Cyprus, Greece and Israel signed in Athens on Thursday an ‘historic’ agreement for the construction of the EastMed natural gas pipeline.
The agreement was concluded shortly around 7pm at the Zappeion Hall by Greece`s Environment and Energy Minister Costis Hadzidakis, Cyprus’ Energy Minister Giorgos Lakkotrypis and their Israeli counterpart Yuval Steiniz, in the presence of Greece`s and Israel`s Prime Ministers Kyriakos Mitsotakis and Benjamin Netanyahu, and President Nicos Anastasiades.
“It is an historic act,” Anastasiades said immediately after the signing ceremony.
“It confirms in the most tangible way that the cooperation we have built over the last few years is not limited to theoretical or vacuous proclamations, but it has evolved into practical projects with geopolitical value.”
The president said projects like the EastMed confer “vast benefits” to the countries concerned, but also to the region more broadly.
The project, he stressed, has the backing of the United States and of the EU, which is also co-financing.
In an oblique dig at Turkey, Anastasiades said peace and prosperity are achieved only through collective action.
For his part, Mitsotakis called the intergovernmental agreement “the crowning of a new geopolitical partnership” between Greece, Cyprus and Israel.
“The EastMed agreement has geopolitical, economic and diplomatic dimensions. It will benefit the participating countries, but it also contributes to peace and geopolitical stability.”
Speaking in Hebrew in his opening remarks, Netanyahu said: “It is an historic day for Israel, which is becoming a powerful energy nation.”
Echoing his counterparts, the Israeli leader emphasised the pipeline project is not intended to antagonise anyone – an allusion to Turkey.
Italy, not a party to the agreement at this stage, was represented by the country’s ambassador to Greece. Italian minister for economic development Stefano Patuanelli sent a letter expressing support to the project.
The EastMed is a proposed 2,000-kilometre natural gas pipeline project that will carry the region’s reserves to mainland Europe.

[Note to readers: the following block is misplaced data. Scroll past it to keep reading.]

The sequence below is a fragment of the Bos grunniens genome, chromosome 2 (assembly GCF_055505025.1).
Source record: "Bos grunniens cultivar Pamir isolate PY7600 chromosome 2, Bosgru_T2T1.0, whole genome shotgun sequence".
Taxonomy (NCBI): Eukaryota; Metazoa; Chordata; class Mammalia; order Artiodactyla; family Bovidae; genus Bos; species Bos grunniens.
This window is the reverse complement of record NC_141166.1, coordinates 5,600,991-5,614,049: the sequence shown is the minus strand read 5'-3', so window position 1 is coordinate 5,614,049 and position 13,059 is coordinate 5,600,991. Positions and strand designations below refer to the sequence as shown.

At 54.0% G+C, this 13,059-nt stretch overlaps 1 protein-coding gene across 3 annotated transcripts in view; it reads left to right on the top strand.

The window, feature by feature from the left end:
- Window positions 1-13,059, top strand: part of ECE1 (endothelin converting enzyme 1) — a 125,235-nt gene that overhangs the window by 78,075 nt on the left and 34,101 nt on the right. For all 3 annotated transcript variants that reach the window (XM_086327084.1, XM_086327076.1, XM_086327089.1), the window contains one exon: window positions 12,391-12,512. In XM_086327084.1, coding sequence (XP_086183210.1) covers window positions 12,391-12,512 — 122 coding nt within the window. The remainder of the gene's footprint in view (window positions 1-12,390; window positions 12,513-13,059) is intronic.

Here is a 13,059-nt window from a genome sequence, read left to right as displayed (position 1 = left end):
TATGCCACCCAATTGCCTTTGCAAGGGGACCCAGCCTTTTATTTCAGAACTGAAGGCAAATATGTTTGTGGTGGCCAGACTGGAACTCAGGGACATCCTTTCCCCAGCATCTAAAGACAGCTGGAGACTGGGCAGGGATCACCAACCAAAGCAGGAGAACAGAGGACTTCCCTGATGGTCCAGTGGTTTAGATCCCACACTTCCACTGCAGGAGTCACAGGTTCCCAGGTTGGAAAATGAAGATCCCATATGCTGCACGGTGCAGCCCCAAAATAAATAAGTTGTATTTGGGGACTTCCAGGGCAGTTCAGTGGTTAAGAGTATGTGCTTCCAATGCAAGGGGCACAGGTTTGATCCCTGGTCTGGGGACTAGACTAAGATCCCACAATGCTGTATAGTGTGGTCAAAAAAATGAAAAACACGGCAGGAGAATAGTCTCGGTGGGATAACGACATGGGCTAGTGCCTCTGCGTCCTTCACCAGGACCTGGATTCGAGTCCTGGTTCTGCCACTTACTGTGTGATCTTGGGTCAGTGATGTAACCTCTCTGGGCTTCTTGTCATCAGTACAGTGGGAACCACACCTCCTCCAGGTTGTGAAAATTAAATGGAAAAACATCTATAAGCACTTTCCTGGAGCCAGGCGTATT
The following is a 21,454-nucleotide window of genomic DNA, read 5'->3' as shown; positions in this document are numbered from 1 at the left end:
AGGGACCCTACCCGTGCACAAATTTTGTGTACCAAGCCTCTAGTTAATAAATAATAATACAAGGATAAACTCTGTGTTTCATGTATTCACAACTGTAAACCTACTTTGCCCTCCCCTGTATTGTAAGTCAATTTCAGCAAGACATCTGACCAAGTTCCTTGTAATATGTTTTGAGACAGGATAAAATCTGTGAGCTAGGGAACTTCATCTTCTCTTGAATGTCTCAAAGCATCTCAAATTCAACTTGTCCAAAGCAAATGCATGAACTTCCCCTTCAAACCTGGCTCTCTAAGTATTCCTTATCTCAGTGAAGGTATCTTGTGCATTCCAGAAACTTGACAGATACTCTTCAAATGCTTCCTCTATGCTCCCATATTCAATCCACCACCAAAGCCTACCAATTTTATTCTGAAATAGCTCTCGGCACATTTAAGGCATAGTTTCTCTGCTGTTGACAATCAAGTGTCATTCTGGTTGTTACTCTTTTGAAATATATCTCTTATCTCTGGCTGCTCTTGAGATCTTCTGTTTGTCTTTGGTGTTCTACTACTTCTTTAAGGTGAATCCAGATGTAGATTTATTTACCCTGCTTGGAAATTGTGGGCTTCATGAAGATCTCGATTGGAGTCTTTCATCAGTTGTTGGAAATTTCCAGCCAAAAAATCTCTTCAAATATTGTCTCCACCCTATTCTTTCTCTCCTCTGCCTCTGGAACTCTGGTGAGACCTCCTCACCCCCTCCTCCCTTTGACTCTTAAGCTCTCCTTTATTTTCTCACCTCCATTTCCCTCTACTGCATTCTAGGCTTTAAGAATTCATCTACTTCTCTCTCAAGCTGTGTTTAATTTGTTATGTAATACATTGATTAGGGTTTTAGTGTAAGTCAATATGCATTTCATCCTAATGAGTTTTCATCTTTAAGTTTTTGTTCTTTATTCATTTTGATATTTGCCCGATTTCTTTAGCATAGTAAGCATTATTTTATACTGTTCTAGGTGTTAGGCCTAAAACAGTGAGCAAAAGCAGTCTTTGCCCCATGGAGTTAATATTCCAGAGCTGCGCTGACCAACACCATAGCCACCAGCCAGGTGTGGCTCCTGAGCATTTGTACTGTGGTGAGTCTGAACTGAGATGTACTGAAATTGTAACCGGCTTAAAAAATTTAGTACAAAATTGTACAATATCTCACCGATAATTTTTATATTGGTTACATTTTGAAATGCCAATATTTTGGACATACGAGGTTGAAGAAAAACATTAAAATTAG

It will initially have a capacity to transport 10 billion cubic meters per year of gas to Greece and Italy and other southeast European countries.
The pipeline is to start about 170 km off Cyprus’ southern coast and stretch to Otranto, Italy, via Crete and the Greek mainland.
Throughout the day, the three heads of state and their delegations had held separate bilateral talks.
Anastasiades, Mitsotakis and Netanyahu then came together for a summit meeting.
Earlier in the day, the first commercial deal for the EastMed was signed, also in Athens, between Greece’s Public Gas Corporation (Depa) and Energean.
Depa and Energean concluded a Letter of Intent (LoI) for the potential sale and purchase of 2 billion cubic metres (bcm) of natural gas per year from Energean’s gas fields offshore Israel, where the company is investing $1.7 billion for the development of the Karish & Tanin fields.
Turkish Foreign Ministry spokesman Hami Aksoy said Thursday any project that ignored the rights of Turkey and Turkish Cypriots over natural resources in the eastern Mediterranean would fail.
“The most economical and secure route to utilise the natural resources in the eastern Mediterranean and deliver them to consumption markets in Europe, including our country, is Turkey,” he said in a statement on Thursday.
Last month a Turkish official said there was no need to build the EastMed because the trans-Anatolian pipeline already existed.
“If Turkey would be interested, the door is open,” Israel’s Energy Minister Yuval Steinitz told Reuters in an interview.
“We are ready to discuss some kind of cooperation, energy cooperation, also with the Turks. We are not against the Turks but we are very much in favour of the EastMed gas pipeline project,” he said.
Back in Nicosia, ruling Disy welcomed the agreement, which it said enables Cyprus to put forward its rights as a sovereign nation.
Main opposition Akel opted to forego the hype.
In a statement, it reiterated that the agreement merely lays out the legal framework for the pipeline’s future construction.
The final say on the project rests with private investors who would weigh the pros and cons, the party noted.